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The original swashbuckler

M.L. NARASIMHAM

Kantha Rao was one of the most lovable and popular folk heroes of Telugu films.


There is a striking similarity between the lives of the great Nagaiah and Kantha Rao. Both were philanthropic and suffered as producers.



Kantha Rao.

There has been many an actor on Indian screen who played the folk hero. But the most enduring among them all was undoubtedly Kantha Rao. The swaggering prince of folk drama ruled the Telugu cinema for close to two decades with unparalleled success. He won a place among the Tamil cine goers too through his dubbed films. They hailed him as ‘Andhra MGR.’

Legendary story

His was a legendary story that had come from a film career encompassing over 400 films spread over 56 years. The Badshah of folklore cinema had left the mortal abode on March 22, after a prolonged illness. He was 86.

Tadepalli Lakshmi Kantha Rao was born in Gudibanda, a remote village near Kodada in Nalgonda district on November 16, 1923. He left the hereditary ‘malae patel’ (village munsif) job for an acting career. He headed for Madras, the then Mecca of South Indian cinema, with enough experience as by then he had played various roles in his three month stint with Surabhi Nataka Samajam. A friend helped him get a small role in H.M. Reddy’s Nirdoshi (1951). The grand old man of Telugu cinema soon found his hero for his next project, Prathigna (1953). H.M. Reddy introduced another talented actor Rajanala through this film. Interestingly Savithri who has been playing supportive roles till then was signed to play the heroine by Reddy. (It is another story that Devadas where she played Parvathi, was released first). Semi folklore, the film was an instant hit. “The hero’s role in Prathigna was a mix of romance and valour. Till now it continues to be so. The only difference is in the costumes,” commented Kantha Rao in an interview in 1968. The previous year he had completed hundred films, most of which were obviously folk tales.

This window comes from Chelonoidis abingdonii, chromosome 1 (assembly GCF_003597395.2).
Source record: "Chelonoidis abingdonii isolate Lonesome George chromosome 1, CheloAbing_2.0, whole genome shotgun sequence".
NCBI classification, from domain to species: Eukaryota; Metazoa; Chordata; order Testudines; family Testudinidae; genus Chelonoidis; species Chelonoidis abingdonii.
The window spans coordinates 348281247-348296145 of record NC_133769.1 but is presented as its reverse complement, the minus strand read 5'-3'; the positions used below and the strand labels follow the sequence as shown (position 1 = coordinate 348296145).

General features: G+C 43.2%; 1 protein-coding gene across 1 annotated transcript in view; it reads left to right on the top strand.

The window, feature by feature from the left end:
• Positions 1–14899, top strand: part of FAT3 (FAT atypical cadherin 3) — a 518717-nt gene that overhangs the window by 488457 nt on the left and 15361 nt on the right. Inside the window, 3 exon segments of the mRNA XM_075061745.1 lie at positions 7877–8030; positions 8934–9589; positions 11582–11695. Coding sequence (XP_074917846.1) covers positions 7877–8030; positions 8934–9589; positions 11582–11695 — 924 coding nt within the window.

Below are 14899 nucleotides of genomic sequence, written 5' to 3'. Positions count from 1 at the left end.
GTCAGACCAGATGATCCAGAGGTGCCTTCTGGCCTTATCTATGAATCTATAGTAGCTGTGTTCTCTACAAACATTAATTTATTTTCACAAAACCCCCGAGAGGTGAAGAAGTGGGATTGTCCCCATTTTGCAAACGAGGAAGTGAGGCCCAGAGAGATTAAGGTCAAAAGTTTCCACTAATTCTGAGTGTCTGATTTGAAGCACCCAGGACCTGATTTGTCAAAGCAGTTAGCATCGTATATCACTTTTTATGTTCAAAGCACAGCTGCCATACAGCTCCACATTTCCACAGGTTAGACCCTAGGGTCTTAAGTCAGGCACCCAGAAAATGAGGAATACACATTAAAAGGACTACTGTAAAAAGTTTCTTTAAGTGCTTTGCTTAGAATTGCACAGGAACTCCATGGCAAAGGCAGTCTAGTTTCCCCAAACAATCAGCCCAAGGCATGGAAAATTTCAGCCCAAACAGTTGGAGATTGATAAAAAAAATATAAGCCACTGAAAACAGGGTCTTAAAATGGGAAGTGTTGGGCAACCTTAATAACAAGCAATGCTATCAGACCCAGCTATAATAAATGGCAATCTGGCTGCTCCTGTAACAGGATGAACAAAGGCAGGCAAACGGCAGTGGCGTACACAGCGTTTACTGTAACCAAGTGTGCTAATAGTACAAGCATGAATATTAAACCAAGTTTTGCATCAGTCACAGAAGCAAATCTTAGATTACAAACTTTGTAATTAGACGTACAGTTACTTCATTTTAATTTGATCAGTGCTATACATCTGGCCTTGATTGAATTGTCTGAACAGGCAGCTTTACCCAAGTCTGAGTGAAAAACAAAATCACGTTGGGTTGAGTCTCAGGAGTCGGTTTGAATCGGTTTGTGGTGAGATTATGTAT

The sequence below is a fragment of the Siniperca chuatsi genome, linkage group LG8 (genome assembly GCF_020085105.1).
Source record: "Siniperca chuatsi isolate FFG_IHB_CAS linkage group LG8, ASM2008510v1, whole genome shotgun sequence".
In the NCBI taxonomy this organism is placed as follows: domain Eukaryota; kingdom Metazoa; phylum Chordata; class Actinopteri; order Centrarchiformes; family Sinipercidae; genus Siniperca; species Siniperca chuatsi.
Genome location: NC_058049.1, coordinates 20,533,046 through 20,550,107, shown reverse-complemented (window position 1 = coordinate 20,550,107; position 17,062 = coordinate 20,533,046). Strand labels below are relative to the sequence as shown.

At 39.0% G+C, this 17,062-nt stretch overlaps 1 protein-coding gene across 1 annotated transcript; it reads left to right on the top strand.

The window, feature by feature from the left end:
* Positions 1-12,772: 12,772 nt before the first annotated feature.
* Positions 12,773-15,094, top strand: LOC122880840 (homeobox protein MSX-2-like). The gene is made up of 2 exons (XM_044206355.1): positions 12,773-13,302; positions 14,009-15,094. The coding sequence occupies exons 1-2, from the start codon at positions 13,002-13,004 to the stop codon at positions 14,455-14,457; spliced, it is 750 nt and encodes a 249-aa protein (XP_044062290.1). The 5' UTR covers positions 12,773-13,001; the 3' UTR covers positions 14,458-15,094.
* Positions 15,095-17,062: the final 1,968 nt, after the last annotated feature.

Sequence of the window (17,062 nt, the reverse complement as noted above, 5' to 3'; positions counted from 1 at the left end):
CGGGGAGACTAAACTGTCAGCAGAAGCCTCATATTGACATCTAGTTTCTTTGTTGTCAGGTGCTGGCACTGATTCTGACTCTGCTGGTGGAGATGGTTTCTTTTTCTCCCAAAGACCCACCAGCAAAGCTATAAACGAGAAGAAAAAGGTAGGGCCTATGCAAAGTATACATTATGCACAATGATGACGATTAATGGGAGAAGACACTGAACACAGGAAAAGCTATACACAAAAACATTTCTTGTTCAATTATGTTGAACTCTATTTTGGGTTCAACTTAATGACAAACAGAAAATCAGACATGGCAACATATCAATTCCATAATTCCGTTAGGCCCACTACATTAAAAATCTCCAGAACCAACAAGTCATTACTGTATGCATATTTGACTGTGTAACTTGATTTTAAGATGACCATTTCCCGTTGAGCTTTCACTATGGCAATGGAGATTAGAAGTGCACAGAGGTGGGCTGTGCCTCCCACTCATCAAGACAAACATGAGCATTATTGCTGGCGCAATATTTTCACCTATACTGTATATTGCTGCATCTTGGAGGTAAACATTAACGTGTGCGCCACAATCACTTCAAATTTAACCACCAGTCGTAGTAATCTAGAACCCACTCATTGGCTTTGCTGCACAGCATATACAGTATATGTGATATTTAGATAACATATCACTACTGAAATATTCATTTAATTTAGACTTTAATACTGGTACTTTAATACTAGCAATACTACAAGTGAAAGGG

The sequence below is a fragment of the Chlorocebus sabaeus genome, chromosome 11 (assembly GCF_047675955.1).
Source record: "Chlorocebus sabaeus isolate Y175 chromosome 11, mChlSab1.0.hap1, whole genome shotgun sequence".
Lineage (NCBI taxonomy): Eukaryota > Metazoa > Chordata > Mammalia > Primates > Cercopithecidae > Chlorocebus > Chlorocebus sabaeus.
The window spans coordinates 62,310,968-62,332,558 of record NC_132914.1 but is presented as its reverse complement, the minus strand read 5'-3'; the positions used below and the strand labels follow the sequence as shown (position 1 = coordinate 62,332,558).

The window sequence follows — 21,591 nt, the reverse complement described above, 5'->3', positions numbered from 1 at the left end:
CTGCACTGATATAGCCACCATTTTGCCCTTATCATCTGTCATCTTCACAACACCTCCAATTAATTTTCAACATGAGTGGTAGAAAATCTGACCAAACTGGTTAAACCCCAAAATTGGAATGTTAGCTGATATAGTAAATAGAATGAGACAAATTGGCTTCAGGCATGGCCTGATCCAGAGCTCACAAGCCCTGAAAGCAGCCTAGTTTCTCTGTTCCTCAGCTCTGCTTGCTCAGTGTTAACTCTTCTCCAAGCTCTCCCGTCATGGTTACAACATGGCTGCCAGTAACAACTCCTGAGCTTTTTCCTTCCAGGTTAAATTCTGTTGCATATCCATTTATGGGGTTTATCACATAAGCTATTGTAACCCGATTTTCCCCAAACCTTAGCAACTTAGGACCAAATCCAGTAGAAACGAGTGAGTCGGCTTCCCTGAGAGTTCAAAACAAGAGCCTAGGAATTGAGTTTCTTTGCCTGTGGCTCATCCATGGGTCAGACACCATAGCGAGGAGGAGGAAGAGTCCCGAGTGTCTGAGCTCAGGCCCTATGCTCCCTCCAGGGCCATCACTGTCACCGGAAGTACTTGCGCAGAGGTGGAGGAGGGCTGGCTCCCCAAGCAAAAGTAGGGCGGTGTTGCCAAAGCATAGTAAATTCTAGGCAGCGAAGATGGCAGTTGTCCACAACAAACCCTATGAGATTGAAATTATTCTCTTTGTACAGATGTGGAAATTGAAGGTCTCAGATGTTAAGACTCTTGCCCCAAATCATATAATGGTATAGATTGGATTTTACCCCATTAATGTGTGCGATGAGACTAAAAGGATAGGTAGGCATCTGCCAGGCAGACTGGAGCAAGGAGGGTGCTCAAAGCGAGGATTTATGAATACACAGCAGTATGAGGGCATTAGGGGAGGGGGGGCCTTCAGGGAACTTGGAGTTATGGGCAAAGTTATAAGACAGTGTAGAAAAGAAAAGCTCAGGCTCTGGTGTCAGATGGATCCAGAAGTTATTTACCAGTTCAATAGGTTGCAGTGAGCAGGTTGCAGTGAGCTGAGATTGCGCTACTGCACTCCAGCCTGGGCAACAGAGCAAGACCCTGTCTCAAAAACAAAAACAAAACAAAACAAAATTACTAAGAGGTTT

To establish himself as a folk hero, he had to wait till Jaya-Vijaya (1959) directed by B. Vithlacharya, the doyen of the genre. The swashbuckling prince of romantic folk tales had arrived. Working three shifts a day, Kantha Rao in two shifts played the hero and in the other shift acted in supportive roles to his contemporary legends – N.T. Rama Rao and A. Nageswara Rao in mythological and social films.



None like him Kantha Rao teamed with Rajashri in many movies.

In the company of Vithalacharya, Rajanala and either Krishna Kumari or Rajashri as the heroine Kantha Rao rode the Telugu folk cinema like a colossus. Among the many such films his favourite was Aggi Dora. (1967) “The protagonist is a combination of brain and brawn. It is a challenge to play such characters,” he once said. But the audience voted for his six roles in Akasa Ramanna (1965). He was supposed to make a guest appearance with two get ups in the film. But the director G. Viswanatham was so bowled over by his performance, he rewrote the story, replaced him as the lead star. One of the roles includes an old lady. The film was inspired by Sivaji Ganesan starrer, Navarathri.